Horror Vacui

Horror Vacui

By Bert Almon

A review of Horror Vacui by Thomas Heise

Published on October 1, 2006

Horror Vacui
Thomas Heise

Sarabande Books
cloth
84pp
1932511318

Traditionally, first poetry collections are slim volumes, and so prematurely published that their authors later try to buy or steal all the surviving copies. Thomas Heise, a recent immigrant to Montreal, has published a substantial first book, and writes from an avant garde position with mixed results.

Heise is not a neo-traditionalist but an experimenter, which does not mean that his work is formless. He can write a fine extended ghazal (a transplanted form from Persia), but the truly distinctive poems in the book are written in double-spaced lines of absolutely equal length. Sometimes he uses brackets or vertical marks to interpolate words or phrases into those lines. The interpolations can be used to comment on the words around them; in some cases they form an inner narrative. The effect is one of crowding. The title of Horror Vacui is a term with at least two meanings: in psychology, a fear of empty spaces, and in art, a crowded design. Appropriately, the arresting cover of the book is crowded with a Latin text from a 15th-century prayer book. There is a third implication of the term: a fear of death, that ultimate emptiness.

Heise presents self-elegies in various versions, including a deconstructed one, writes a long narrative poem about the discovery of a dead dog, and laments his dead father. These poems are strong on menacing atmosphere and short on explicit meanings, but it is clear that like Blaise Pascal, Heise is frightened by the eternal silence of the infinite spaces. Good company, Pascal. Heise, an American new to Canada and teaching at McGill, deploys an evocative but rather general vocabulary in a slightly archaic mode, the portentous diction used by W. S. Merwin in his middle period and by such Midwestern surrealists as Robert Bly and James Wright. Rain, sky, birds, leaves, branches, grass, fields, and light are among the obsessive words, and the reiteration of them is one way to crowd a canvas. He can write in a more explicit mode, certainly, and then he tends toward a Romantic rhetoric, as in the long final poem, “These New Days,” his somewhat fearful celebration of a new phase in life. The poem is cast as an address to a lover, who is of course absent. Heise alludes near the end to Robert Graves’ famous claim that there is one song, and one song only: the praise of the White Goddess, who dispenses both life and death. Heise’s White Goddess is absence, the subject he dreads and cannot avoid. mRb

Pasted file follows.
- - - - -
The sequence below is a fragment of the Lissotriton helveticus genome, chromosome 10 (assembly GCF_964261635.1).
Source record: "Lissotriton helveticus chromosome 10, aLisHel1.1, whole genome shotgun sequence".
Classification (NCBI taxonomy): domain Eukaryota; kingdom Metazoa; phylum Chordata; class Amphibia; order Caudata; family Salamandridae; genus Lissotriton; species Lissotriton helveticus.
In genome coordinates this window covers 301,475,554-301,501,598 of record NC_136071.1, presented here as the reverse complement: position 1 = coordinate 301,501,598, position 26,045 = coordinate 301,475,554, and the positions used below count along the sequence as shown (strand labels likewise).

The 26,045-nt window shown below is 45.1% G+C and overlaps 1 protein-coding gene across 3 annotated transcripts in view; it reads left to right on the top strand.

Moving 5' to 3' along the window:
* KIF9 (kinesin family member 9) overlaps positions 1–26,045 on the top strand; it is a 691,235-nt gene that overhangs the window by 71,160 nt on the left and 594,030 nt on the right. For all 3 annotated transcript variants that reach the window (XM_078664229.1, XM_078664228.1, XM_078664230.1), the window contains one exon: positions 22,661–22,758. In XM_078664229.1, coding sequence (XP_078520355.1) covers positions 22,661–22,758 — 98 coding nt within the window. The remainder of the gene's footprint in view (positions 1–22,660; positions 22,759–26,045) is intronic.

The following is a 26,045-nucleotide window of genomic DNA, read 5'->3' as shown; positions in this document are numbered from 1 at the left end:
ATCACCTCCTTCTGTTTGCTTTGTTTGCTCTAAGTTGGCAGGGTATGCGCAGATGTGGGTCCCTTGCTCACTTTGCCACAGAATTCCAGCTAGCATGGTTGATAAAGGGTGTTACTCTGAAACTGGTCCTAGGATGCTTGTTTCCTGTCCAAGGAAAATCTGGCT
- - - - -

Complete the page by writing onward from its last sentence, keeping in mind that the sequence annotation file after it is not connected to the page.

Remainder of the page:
Bert Almon lives in Edmonton, Alberta. Retired from teaching, he follows the careers of his former students.

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